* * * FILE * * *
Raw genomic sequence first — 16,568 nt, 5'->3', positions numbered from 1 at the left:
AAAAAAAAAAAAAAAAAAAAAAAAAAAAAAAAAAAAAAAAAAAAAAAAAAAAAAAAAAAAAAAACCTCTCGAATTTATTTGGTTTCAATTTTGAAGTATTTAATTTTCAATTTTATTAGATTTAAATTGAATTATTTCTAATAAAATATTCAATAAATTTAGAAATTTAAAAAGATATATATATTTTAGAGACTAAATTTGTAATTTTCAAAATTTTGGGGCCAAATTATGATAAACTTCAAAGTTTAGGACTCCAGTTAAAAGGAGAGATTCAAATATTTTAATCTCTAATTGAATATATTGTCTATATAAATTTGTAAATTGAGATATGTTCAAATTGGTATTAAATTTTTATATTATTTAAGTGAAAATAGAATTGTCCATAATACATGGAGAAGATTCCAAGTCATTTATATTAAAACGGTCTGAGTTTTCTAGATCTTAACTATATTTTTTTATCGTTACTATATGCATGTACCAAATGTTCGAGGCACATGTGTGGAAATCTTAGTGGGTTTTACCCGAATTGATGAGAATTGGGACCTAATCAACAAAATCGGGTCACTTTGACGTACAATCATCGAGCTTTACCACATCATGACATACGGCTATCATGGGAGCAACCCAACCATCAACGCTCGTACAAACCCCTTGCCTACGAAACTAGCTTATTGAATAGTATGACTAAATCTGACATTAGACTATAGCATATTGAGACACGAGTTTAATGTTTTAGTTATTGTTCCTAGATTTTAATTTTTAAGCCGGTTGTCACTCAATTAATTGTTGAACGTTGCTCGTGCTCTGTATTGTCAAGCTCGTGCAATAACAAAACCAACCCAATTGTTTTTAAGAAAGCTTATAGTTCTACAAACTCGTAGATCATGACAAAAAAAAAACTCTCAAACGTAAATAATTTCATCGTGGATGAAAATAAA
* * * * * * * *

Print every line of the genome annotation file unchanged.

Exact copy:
Raw genomic sequence first — 16,568 nt, 5'->3', positions numbered from 1 at the left:
AAAAAAAAAAAAAAAAAAAAAAAAAAAAAAAAAAAAAAAAAAAAAAAAAAAAAAAAAAAAAAAACCTCTCGAATTTATTTGGTTTCAATTTTGAAGTATTTAATTTTCAATTTTATTAGATTTAAATTGAATTATTTCTAATAAAATATTCAATAAATTTAGAAATTTAAAAAGATATATATATTTTAGAGACTAAATTTGTAATTTTCAAAATTTTGGGGCCAAATTATGATAAACTTCAAAGTTTAGGACTCCAGTTAAAAGGAGAGATTCAAATATTTTAATCTCTAATTGAATATATTGTCTATATAAATTTGTAAATTGAGATATGTTCAAATTGGTATTAAATTTTTATATTATTTAAGTGAAAATAGAATTGTCCATAATACATGGAGAAGATTCCAAGTCATTTATATTAAAACGGTCTGAGTTTTCTAGATCTTAACTATATTTTTTTATCGTTACTATATGCATGTACCAAATGTTCGAGGCACATGTGTGGAAATCTTAGTGGGTTTTACCCGAATTGATGAGAATTGGGACCTAATCAACAAAATCGGGTCACTTTGACGTACAATCATCGAGCTTTACCACATCATGACATACGGCTATCATGGGAGCAACCCAACCATCAACGCTCGTACAAACCCCTTGCCTACGAAACTAGCTTATTGAATAGTATGACTAAATCTGACATTAGACTATAGCATATTGAGACACGAGTTTAATGTTTTAGTTATTGTTCCTAGATTTTAATTTTTAAGCCGGTTGTCACTCAATTAATTGTTGAACGTTGCTCGTGCTCTGTATTGTCAAGCTCGTGCAATAACAAAACCAACCCAATTGTTTTTAAGAAAGCTTATAGTTCTACAAACTCGTAGATCATGACAAAAAAAAAACTCTCAAACGTAAATAATTTCATCGTGGATGAAAATAAA